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How much lower blood suger can kill me?

Answered on August 19, 2014
Created December 09, 2011 at 1:30 PM

70 is the absolute low end of normal ? People with typical blood glucose control will have readings around 70-100 in the morning before eating, i wan know what is realy lower blood suger get me to the death?

3c6b4eed18dc57f746755b698426e7c8

(5152)

on February 22, 2012
at 03:09 PM

70 is not the aboslute low end. Do an experiment. Take a nap and measure. It would likely be in the 70s if you're normal. Going below 60 would not be good but as soon as you get up, your BG will start to rise.

3c6b4eed18dc57f746755b698426e7c8

(5152)

on February 22, 2012
at 03:08 PM

I am around 65 after taking a nap. I would start to worry if I go below 60.

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4 Answers

1
A968087cc1dd66d480749c02e4619ef4

(20436)

on December 09, 2011
at 03:17 PM

I'm just gonna quote Wikipedia here:

"The level of blood glucose low enough to define hypoglycemia may be different for different people, in different circumstances, and for different purposes, and occasionally has been a matter of controversy. Most healthy adults maintain fasting glucose levels above 4.0 mmol/L (72 mg/dl), and develop symptoms of hypoglycemia when the glucose falls below 4 mmol/L.

"Throughout a 24 hour period blood plasma glucose levels are generally maintained between 4-8 mmol/L (72 and 144 mg/dL).[5]:11 Although 3.3 or 3.9 mmol/L (60 or 70 mg/dL) is commonly cited as the lower limit of normal glucose, symptoms of hypoglycemia usually do not occur until 2.8 to 3.0 mmol/L.(50 to 54 mg/dl).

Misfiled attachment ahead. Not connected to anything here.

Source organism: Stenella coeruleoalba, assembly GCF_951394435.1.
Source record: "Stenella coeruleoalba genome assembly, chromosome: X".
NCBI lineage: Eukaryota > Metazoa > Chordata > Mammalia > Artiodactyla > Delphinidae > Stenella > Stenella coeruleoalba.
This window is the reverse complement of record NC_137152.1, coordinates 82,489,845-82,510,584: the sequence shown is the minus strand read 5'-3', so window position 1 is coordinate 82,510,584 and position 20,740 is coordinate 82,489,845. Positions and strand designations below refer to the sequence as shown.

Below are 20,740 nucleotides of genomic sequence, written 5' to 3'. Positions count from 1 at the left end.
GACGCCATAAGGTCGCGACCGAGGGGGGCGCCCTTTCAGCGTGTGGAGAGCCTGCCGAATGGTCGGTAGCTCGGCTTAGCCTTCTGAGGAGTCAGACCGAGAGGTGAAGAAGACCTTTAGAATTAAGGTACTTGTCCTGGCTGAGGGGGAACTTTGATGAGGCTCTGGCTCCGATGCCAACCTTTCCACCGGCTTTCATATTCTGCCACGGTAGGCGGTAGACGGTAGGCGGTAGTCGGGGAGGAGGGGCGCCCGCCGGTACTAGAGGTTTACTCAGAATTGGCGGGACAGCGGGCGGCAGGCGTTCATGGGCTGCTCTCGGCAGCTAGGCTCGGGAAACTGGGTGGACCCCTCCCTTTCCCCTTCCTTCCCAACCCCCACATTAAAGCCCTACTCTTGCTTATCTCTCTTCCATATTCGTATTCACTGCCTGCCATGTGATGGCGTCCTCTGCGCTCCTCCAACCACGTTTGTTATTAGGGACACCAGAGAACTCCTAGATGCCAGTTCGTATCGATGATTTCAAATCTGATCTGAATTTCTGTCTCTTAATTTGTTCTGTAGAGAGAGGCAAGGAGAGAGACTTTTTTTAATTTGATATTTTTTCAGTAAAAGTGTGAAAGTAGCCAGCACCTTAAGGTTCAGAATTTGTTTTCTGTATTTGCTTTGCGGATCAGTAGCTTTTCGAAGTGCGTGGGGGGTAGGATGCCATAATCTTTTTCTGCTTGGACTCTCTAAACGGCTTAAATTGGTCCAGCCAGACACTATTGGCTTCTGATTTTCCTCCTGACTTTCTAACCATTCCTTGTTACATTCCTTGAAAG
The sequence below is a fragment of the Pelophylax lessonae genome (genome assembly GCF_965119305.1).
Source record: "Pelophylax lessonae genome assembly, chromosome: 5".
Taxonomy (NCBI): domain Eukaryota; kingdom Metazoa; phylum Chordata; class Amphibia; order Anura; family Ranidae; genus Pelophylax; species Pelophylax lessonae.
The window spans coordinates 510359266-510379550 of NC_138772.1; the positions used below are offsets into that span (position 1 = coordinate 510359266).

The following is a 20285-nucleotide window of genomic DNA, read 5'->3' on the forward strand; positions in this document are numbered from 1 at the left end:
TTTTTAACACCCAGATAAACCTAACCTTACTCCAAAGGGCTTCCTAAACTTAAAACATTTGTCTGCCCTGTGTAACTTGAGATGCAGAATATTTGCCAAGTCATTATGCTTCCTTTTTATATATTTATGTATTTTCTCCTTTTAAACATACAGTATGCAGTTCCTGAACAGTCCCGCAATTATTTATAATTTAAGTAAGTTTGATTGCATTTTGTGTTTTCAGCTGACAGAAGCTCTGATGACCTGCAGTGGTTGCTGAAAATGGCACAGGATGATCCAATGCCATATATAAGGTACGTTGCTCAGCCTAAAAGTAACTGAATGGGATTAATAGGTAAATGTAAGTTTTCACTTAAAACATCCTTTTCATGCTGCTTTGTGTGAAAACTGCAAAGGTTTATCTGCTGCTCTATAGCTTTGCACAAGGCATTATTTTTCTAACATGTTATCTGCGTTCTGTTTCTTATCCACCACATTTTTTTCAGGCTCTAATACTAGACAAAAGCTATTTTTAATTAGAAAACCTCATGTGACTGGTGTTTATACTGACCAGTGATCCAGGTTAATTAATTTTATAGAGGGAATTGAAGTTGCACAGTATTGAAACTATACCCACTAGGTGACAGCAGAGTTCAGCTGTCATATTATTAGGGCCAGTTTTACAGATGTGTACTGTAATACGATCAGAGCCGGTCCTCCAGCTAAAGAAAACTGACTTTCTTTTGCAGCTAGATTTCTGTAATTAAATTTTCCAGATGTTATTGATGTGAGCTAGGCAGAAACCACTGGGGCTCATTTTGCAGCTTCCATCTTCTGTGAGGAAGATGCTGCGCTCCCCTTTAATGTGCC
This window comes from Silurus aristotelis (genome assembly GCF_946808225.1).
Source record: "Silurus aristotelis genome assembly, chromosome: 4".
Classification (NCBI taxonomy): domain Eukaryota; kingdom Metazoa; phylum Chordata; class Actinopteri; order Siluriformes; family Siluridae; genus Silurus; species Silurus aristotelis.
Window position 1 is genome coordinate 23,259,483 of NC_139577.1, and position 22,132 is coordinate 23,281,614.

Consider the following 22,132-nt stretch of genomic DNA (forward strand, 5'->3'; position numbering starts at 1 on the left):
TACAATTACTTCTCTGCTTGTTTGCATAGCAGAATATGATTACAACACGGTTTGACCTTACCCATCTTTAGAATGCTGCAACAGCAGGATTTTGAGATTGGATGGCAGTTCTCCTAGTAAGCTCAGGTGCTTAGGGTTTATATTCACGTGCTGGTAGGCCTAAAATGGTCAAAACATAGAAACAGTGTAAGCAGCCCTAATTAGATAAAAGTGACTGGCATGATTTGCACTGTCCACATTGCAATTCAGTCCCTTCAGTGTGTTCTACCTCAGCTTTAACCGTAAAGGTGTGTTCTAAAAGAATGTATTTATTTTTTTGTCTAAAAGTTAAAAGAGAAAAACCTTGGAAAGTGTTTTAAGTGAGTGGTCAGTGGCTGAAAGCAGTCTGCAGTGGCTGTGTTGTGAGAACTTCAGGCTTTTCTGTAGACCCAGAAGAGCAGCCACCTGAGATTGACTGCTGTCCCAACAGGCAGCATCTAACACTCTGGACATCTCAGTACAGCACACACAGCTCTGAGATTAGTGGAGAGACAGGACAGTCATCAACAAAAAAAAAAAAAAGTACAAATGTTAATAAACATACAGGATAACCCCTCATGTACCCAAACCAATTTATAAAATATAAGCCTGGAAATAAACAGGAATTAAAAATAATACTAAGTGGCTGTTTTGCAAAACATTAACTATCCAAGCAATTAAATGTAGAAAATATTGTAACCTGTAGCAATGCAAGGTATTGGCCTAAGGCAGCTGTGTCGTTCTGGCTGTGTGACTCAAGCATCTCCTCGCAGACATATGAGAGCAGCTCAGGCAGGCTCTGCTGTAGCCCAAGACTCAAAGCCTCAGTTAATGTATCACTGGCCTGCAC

"Obvious impairment may not occur until the glucose falls below 40 mg/dL (2.2 mM), and many healthy people may occasionally have glucose levels below 65 in the morning without apparent effects. Since the brain effects of hypoglycemia, termed neuroglycopenia, determine whether a given low glucose is a "problem" for that person, most doctors use the term hypoglycemia only when a moderately low glucose level is accompanied by symptoms or brain effects.

"In nearly all cases, hypoglycemia that is severe enough to cause seizures or unconsciousness can be reversed without obvious harm to the brain. Cases of death or permanent neurological damage occurring with a single episode have usually involved prolonged, untreated unconsciousness, interference with breathing, severe concurrent disease, or some other type of vulnerability. Nevertheless, brain damage or death has occasionally resulted from severe hypoglycemia.